A narrative theme deck tells a story of some kind. For example, I’ve seen a deck including the Skyship Weatherlight and its whole crew. Just recently, I featured a narrative theme deck from dear friend Brian David-Marshall, and his Lazav with the Getaway Face. Two of the best narrative theme decks I’ve ever seen have come from deck designing wunderkind Lark Ballinger, whose work I have featured on these very pages: The Battle of Arakeen, based on Frank Herbert’s Dune, and The Raven, based on Edgar Allan Poe’s work of the same name.

What all these decks have in common is that they use Magic cards to craft the story they want to tell. They’ll represent characters in the story (such as Lark using Hazezon Tamar for the part of Paul Atreides), items the characters have (Scroll Rack as Paul’s journal) or things which happen along the way (Crush of Wurms, for, well, the crush of wurms). BDM’s deck makes use of the tropes you find in film noir detective stories, such as Dark Impostor, Escape Routes, and Grave Betrayal. In this case, the names of the cards, which usually imply their function, are more important that what they actually do (although you’ll note that all of the decks I’ve mentioned here are perfectly playable). With a good theme deck, you get the feel of the theme the designer has assembled. Cards will hit the battlefield and the idea will resonate. “Oh, yeah. Expedition Map. Because of the treasure.”

While the most compelling non-tribal theme decks are the narrative ones, there is also room for whatever theme you can dream up, like my Ruhan “You Did This to Yourself.” Being Modern-legal in this Eternal format is a kind of a theme. You can have all the cards start with the same letter, or maybe your initials. I’ve seen “color/land type matters,” featuring cards like Crusading Knight and Magical Hack. I once tried to construct a deck with three cards which started with each letter of the alphabet plus 22 basic lands. I also built a deck with one card from each expansion, although I’m not sure that qualifies as a theme.

Mechanics are another direction you can take with a theme deck. While flying, trample, or even infect might be a little trite, since we see those abilities with some frequency, themes like banding, flanking, or horsemanship give you outside-the-box ideas to explore. I guarantee your friends will keep asking “Okay, how does banding work again?” Lifegain is a theme, although we have to be careful that we’re not wandering into the territory of simply describing how the deck wins and calling it a theme. Tutoring up Tooth and Nail for Mike and Trike (Mikaeus, the Unhallowed and Triskelion) is definitely not what I’d call a theme deck.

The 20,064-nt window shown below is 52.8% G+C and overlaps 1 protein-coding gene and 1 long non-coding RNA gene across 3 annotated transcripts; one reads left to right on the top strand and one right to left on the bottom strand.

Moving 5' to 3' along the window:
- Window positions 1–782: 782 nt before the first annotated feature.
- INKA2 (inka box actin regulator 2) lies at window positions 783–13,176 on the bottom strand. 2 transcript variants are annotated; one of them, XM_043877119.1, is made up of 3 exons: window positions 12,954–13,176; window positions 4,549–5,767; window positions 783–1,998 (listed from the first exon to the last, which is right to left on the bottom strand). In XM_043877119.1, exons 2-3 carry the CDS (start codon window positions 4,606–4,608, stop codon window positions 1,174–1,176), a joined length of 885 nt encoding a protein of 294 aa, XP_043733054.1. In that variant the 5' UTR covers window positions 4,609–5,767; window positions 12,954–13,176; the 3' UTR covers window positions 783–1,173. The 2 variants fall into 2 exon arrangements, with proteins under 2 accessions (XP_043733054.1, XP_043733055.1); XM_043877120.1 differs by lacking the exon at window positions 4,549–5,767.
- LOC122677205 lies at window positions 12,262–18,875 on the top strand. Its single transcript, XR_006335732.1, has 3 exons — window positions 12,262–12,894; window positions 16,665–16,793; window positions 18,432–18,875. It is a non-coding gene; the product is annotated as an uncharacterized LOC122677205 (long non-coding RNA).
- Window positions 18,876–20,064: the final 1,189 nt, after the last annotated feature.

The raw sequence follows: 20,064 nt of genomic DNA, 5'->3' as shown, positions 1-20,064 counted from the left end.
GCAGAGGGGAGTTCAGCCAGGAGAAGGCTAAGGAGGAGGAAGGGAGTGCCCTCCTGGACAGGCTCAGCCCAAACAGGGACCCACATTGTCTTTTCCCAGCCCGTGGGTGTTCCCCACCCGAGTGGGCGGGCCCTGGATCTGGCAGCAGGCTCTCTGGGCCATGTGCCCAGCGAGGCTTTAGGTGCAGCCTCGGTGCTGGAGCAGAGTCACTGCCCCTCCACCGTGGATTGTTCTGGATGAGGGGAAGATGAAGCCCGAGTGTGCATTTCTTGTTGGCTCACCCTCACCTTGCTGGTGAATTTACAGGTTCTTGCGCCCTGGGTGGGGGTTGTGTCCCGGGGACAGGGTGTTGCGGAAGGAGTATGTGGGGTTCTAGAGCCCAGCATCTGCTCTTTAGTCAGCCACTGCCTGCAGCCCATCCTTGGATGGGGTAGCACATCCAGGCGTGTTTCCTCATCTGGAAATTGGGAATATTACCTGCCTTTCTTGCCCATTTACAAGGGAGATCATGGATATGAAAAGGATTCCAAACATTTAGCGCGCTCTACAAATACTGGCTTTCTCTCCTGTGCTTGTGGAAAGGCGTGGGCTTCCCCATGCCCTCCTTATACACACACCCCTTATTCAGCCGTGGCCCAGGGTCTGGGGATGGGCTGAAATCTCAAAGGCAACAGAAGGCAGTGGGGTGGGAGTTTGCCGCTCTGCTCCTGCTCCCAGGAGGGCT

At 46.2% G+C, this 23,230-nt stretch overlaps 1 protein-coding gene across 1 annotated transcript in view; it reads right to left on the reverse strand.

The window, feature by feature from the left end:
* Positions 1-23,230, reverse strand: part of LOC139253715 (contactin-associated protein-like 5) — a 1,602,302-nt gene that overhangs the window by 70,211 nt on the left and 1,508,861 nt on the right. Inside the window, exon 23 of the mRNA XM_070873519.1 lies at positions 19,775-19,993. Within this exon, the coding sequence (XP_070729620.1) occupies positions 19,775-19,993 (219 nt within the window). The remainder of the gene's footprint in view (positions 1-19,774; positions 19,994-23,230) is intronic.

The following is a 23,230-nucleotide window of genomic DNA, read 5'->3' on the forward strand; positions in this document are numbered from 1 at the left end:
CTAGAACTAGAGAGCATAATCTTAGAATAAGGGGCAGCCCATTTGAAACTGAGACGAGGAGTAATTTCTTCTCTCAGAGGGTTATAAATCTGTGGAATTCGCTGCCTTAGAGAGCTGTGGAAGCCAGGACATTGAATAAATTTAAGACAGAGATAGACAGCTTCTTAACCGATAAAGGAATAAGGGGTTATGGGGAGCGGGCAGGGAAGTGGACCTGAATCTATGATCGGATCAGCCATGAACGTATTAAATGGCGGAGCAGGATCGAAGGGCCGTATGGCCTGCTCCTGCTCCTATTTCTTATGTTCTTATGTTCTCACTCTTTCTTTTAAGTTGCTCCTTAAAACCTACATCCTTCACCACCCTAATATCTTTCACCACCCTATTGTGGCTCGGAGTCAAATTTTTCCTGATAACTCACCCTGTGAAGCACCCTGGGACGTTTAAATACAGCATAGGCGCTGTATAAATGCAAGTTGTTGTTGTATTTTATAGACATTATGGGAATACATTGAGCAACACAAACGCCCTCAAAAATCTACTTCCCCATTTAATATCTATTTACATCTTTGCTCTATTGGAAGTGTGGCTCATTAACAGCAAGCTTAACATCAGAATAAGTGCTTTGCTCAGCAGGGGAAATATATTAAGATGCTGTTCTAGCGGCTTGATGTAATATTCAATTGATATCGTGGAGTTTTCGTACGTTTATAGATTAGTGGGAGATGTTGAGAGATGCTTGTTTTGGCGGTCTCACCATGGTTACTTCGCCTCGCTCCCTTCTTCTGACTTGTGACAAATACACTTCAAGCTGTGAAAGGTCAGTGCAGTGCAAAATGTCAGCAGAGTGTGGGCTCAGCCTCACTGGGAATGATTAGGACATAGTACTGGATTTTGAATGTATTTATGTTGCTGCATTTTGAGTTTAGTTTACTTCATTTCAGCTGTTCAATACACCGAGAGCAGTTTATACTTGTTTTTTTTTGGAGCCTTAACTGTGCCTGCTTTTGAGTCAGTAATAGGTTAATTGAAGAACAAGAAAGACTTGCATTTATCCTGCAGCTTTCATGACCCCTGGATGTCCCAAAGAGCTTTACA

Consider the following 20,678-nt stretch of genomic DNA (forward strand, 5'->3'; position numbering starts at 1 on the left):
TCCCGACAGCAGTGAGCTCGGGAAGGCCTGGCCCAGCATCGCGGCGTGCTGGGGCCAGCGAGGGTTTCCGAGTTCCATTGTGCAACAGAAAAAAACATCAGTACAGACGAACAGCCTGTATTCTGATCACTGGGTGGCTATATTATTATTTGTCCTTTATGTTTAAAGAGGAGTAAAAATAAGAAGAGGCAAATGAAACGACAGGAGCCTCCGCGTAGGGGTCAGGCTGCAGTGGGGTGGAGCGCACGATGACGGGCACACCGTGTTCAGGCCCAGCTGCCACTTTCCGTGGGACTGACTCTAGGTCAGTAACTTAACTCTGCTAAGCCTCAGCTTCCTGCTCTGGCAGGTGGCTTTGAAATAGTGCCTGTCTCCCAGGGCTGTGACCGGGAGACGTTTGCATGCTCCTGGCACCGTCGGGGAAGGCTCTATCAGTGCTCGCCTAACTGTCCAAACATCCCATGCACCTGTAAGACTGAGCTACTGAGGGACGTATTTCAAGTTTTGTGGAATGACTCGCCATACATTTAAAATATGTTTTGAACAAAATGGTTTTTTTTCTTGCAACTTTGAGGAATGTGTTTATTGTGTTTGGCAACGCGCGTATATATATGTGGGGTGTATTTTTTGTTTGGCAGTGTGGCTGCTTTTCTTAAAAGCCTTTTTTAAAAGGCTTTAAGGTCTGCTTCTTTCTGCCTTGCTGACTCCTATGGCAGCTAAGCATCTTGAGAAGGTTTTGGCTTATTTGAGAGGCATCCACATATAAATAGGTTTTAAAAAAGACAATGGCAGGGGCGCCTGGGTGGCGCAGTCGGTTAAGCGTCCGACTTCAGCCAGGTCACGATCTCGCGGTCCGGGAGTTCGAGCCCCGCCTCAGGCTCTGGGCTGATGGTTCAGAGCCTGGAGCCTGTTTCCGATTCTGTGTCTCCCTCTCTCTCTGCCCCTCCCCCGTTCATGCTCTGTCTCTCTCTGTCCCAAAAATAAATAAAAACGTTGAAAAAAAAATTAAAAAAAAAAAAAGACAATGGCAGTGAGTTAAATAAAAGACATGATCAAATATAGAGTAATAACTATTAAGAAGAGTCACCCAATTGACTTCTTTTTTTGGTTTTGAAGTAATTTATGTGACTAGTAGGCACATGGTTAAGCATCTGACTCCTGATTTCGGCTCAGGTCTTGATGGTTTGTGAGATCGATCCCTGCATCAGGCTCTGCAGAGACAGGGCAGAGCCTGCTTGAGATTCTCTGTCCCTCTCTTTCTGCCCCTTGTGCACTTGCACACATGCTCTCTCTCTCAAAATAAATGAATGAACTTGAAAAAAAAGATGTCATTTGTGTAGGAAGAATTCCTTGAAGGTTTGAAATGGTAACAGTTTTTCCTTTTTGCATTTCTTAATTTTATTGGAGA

Process

How you build your theme deck will likely depend on whether you’re making a tribal, narrative, or something else deck. For the first two, a top-down approach makes sense. Otherwise, you’ll probably want to start from the bottom up.

Tribal is straightforward. You choose the creature type you want to run with, and then either search your collection or Gatherer for all the creatures which match. If you’re going with one of the popular tribes, you’ll likely have more creatures than you can put into a single deck. For example, there are so many Zombies these days that I’m going to break my Lord of Tresserhorn deck into two different ones, which do two different things, but all the creatures from both will still be tribal (and I won’t repeat any cards).

If you’re going to pick a less-populous tribe, like Centaur, you might need to play all the Centaur cards just to have enough to call it a theme deck. Depending on the tribe, I might pick the commander afterward, based on what the cards do. Of course, if there is a tribe-specific commander which does something cool, like Kangee, Aerie Keeper, that’s likely your starting point.

Your process for non-tribal, non-narrative decks will completely depend on what you’re doing. A search engine like Gatherer is probably the right place do start so that you’ll know there are only nine “Bands with…” cards. The search engine will help you narrow things down, particularly if you’re focusing on a mechanic of some kind.

The narrative deck is the most difficult to assemble, or at least will likely take the most work. Especially if you’re dealing with a literary or filmic work which features characters, you’ll have to map out which characters are important enough to represent in your deck. A list of all the significant events (Was there a Narrow Escape? How about a Split Decision?) and material objects (a Cursed Scroll or Sword of Vengeance?) in the work will also tell you how many cards you’ll need to craft together the tale.